Abu Dhabi National Oil Company will be sharing a number of opportunities in the downstream sector with international investors as it looks to further attract foreign direct investment into its operations, its chief executive said.
The state-owned oil company has seen a flurry of investment activity in the first half of 2020, which has been fairly downbeat for the energy industry globally.
"This is an open invitation from Adnoc, from the UAE, to the investment community to come and engage with us in an open dialogue and to identify new investment opportunities in the downstream business of oil and gas,” Dr Sultan Al Jaber, UAE Minister of Industry and Advanced Technology and Adnoc Group chief executive, told a Ceraweek panel. He was speaking with IHS Markit vice chairman and author Dan Yergin in an online conversation.
"We will soon be sharing with the investment community a number of investment opportunities in the downstream area,” Dr Al Jaber said.
Adnoc plans to double its refining capacity and treble its petrochemicals capacity as part of a multibillion dollar drive to attract foreign direct investment into its downstream operations.
In July, the company formed a partnership with Abu Dhabi’s industrial holding company, ADQ, to develop a chemicals manufacturing hub at Ruwais, the site of its refining and chemicals activity.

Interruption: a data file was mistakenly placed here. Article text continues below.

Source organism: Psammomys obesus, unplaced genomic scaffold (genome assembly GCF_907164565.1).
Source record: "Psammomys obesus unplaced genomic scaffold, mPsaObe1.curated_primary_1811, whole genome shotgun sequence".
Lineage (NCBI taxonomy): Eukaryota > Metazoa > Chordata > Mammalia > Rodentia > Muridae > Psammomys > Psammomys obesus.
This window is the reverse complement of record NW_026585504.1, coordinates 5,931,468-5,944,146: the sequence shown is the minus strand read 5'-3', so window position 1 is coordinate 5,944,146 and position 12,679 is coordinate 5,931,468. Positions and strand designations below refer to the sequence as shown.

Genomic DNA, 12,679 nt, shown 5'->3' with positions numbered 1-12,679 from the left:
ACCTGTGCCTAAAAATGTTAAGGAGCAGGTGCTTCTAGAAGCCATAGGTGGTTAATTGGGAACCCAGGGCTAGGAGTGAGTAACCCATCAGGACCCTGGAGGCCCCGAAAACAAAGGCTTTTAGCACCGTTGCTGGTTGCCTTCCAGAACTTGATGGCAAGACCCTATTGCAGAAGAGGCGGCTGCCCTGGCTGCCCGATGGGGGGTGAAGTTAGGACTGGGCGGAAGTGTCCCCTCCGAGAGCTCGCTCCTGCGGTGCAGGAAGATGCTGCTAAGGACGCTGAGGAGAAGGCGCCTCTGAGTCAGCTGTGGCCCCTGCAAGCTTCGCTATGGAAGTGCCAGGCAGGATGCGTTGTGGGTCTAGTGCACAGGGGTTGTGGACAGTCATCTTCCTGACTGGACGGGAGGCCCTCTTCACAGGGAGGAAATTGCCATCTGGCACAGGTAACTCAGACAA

Earlier this year, Adnoc also attracted a group of investors to its midstream sector. A consortium of the world’s leading infrastructure and sovereign wealth funds signed an agreement worth $20.7bn (Dh76bn) in June to invest in Abu Dhabi’s natural gas pipeline infrastructure. The infrastructure deal, which followed a similar transaction involving Adnoc’s oil pipelines in 2019, was the largest in the energy sector so far this year.
Dr Al Jaber also remained optimistic in assessing oil demand recovery this year, citing “robust” growth, particularly from China.
“The market has clearly tightened in the last two months. This happened because of the fact that economies have begun to reopen,” he said.
Supply curbs by Opec+ also helped “build confidence in the markets".
"And as a result, we are seeing a robust return of oil demand," Dr Al Jaber said.
The oil industry needs to focus on “cost” and needs to remain “cautiously optimistic" as it adjusts to the multiple structural macroeconomic changes taking place globally, he added.
Opec+ is set to convene its joint ministerial monitoring committee on August 19 to assess compliance with a pact restricting 7.7 million barrels per day of supply. Early reports suggest the group achieved 100 per cent compliance with the deal in July.
Sheikh Mohamed bin Zayed visits Adnoc facility in June